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Kanex XD review: Kanex XD

Kanex XD

Rich Brown Former Senior Editorial Director - Home and Wellness
Rich was the editorial lead for CNET's Home and Wellness sections, based in Louisville, Kentucky. Before moving to Louisville in 2013, Rich ran CNET's desktop computer review section for 10 years in New York City. He has worked as a tech journalist since 1994, covering everything from 3D printing to Z-Wave smart locks.
Expertise Smart home, Windows PCs, cooking (sometimes), woodworking tools (getting there...)
Rich Brown
4 min read

The problem with the Kanex XD is that we're annoyed it exists. This isn't Kanex's fault, and in fact its device works well. As advertised, the Kanex XD bridges the gap between HDMI-based video devices and the Mini DisplayPort input on Apple's 27-inch iMacs. That means you can now use the 27-inch iMac as a home entertainment hub, but in a more convoluted manner than large Windows all-in-ones with HDMI ports built-in. If you have a need for such a device, we can recommend the Kanex XD, even if its $150 price tag feels a touch high. We just wish Apple hadn't made the device a necessity if you want to take full advantage of its already expensive iMacs.


Kanex XD

The Good

Lets you connect HDMI-based devices for display on a 27-inch iMac; easy setup; effective with almost every device and combination of devices we found.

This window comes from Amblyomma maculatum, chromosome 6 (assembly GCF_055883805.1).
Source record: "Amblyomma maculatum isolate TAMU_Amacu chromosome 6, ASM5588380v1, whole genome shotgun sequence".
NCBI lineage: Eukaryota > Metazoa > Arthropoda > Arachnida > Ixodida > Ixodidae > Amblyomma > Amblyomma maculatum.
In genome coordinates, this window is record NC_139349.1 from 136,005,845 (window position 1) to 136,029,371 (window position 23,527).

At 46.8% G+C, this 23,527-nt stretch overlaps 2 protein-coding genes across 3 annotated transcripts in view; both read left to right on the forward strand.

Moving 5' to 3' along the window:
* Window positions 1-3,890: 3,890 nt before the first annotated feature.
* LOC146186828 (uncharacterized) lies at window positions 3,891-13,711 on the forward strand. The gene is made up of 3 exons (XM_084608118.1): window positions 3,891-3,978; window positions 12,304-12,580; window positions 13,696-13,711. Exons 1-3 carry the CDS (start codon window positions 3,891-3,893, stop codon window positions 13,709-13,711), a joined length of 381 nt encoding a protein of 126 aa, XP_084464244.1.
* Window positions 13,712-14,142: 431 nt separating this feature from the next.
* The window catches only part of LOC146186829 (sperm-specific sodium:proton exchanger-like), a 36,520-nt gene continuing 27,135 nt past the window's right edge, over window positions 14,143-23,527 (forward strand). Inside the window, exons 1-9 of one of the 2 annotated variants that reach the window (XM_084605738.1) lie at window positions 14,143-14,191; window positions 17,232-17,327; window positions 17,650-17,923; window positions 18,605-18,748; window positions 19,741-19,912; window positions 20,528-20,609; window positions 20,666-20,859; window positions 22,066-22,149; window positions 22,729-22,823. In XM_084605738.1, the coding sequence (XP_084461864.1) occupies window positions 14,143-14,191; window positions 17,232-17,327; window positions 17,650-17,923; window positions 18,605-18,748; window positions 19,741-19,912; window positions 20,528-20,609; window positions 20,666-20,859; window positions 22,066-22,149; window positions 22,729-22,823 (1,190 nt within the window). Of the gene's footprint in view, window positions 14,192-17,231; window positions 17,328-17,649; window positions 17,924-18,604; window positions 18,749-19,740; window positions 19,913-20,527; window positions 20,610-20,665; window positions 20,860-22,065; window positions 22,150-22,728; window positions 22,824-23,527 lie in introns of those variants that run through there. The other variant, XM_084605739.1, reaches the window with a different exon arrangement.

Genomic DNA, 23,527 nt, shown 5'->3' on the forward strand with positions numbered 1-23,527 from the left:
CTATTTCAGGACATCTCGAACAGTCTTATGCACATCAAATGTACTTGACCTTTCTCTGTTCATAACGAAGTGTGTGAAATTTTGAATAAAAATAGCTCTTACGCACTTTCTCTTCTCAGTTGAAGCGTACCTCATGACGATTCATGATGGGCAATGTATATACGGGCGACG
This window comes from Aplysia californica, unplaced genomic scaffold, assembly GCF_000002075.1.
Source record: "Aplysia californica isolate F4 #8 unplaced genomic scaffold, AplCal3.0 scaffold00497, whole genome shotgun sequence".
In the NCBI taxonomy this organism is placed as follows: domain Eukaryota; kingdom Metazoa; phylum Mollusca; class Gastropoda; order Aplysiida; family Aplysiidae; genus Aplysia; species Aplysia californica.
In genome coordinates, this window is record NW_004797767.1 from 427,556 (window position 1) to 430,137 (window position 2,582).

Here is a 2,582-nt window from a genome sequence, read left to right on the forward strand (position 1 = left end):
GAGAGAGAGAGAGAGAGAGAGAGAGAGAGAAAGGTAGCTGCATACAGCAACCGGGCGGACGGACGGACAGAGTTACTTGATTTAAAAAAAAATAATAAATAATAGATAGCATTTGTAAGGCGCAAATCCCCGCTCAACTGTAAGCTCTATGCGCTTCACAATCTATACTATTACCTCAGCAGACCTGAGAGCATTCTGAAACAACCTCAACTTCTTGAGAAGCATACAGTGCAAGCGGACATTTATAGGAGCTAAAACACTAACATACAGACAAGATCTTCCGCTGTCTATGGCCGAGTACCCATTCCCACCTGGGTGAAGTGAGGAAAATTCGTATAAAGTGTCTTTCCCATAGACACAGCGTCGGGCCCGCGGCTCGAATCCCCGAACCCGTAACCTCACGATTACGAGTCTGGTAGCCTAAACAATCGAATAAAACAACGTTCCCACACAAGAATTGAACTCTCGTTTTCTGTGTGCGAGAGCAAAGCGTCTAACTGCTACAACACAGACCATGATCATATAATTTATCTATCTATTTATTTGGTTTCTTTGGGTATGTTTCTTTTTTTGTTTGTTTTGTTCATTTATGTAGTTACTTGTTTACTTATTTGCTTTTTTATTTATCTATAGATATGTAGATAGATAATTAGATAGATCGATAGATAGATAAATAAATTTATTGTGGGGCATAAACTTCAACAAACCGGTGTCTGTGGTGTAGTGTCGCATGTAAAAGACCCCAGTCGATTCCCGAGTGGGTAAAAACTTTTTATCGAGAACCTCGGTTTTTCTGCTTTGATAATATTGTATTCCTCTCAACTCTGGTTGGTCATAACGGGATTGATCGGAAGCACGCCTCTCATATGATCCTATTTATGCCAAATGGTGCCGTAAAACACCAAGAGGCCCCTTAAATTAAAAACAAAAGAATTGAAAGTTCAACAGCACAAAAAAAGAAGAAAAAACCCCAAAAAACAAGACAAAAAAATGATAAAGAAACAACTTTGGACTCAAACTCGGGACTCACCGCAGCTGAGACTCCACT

The Bad

iMac display limits inputs to 720p (through no fault on the part of Kanex); $150 feels a little high for an adapter when Windows all-in-ones offer adapter-free HDMI; Blu-ray looks crummy at 720p; couldn't reconcile a satellite cable box signal routed through an HDMI switch.

The Bottom Line

Own a 27-inch iMac? Dying to connect a game console, Blu-ray player, or other HDMI-equipped device? Cursing Apple for using Mini DisplayPort instead of HDMI for video input? The situation might be frustrating, but that doesn't make the Kanex XD adapter less effective. We recommend it to those looking to bridge the gap between the living room and their large iMac.

The Kanex XD hardware consists of a small (1.2 inches high, 2.2 inches wide, 3.25 inches deep) silver-colored metal box. Kanex is also kind enough to provide power, HDMI, and Mini DisplayPort cables. There's no software to install, but setup still requires a few steps.

First, you need to ensure that the device you want to connect to your iMac is set to output at 720p, as well as 60Hz, if that setting is exposed. The 720p requirement comes because the 27-inch iMac will only support two input resolutions, its native 2,560x1,440 pixels, and 1,280x720 pixels, aka 720p. Apple hasn't responded to questions as to why this limitation is present, but after trading a few e-mails with Raymond Soneira, president of display testing outfit DisplayMate Technologies, we have a pretty good guess.